3rd Gen Camaro Street Stock build thread (dialup beware)
I'm a newb to Camaros and this forum, but not to wrenching and bulletin boards in general. My friend Nick and I are currently building a 3rd gen Camaro street stock, I thought I would see what you guys think about it...
Late last Fall, my buddy Nick came by and informed me that he wanted me to go with him to look at a Camaro he saw on craigslist. He said it didn’t have an engine or tranny, but it was only $100 and had a “clean title”. We drove out to the address on the listing and checked it out. Instead of being a car minus an engine and tranny, it turned out to be a shell. It had no interior except for an unbolted driver seat, no engine, no tranny, no wheels and tires, resting on a tree stump and some cinder blocks in an overgrown barnyard, beat up hood laying in the weeds, etc, etc. I tried to talk him out of buying it and I thought that I had succeeded, because he was convinced that it needed more work than he wanted to do to become streetable. Since we didn’t bring a trailer anyway, we left and he spent the night thinking it over. The next day he informed me that he was going to buy it and build a street stock, so we grabbed his trailer, swung by the junkyard to get some wheels tires,and lugnuts, then went and retrieved one slightly used 1984 Camaro.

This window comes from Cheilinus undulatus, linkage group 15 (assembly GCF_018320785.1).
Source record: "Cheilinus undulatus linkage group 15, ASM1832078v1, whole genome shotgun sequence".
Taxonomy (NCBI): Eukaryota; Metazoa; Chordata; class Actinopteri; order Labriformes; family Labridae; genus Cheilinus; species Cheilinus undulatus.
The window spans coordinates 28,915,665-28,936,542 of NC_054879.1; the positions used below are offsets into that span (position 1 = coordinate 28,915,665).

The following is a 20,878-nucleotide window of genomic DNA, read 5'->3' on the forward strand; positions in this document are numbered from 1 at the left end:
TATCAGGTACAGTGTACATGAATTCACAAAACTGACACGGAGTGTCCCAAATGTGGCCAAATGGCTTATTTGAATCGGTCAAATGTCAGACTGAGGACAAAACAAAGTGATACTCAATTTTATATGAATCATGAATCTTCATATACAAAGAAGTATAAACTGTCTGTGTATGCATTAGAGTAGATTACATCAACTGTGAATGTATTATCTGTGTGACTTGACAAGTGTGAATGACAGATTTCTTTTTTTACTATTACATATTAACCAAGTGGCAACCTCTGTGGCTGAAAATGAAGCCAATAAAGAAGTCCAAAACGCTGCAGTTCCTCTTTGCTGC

First off, let me tell you something about us. Nick owns the car and will be driving it. My name is Zane. I am donating labor to help him get racing. I am a mechanic, not a “race car guy”, but I can fabricate. Nick has been around racing much more than me, and actually has pretty good contacts around town. He has crewed (donated labor) on some pretty high dollar (locally speaking) race teams and done a lot of travelling to races here in the west. He has never driven though, so this will be a first for him. We will be racing locally, at Meridian Speedway. It is a ¼ mile flat paved oval. We will be racing in the “Street Stock” class. Street stock is the basic “run what you brung” kind of class with a lot of restrictions in place to keep it affordably competitive. For instance, you must run stock type cast iron intakes, and cast iron exhaust manifolds. The class carburetor is a Holley 4412, 2 bbl, 500 cfm. Suspension must remain in stock configuration (leaf spring cars must remain leaf spring cars, etc.), but you can buy racing shocks and springs. A lot of the cars are full frame cars, but several guys are running 2nd gen Camaros. I believe we will be the first here locally to run a 3rd gen Camaro, because the rules just changed this year allowing cars with 101” wheelbase to compete.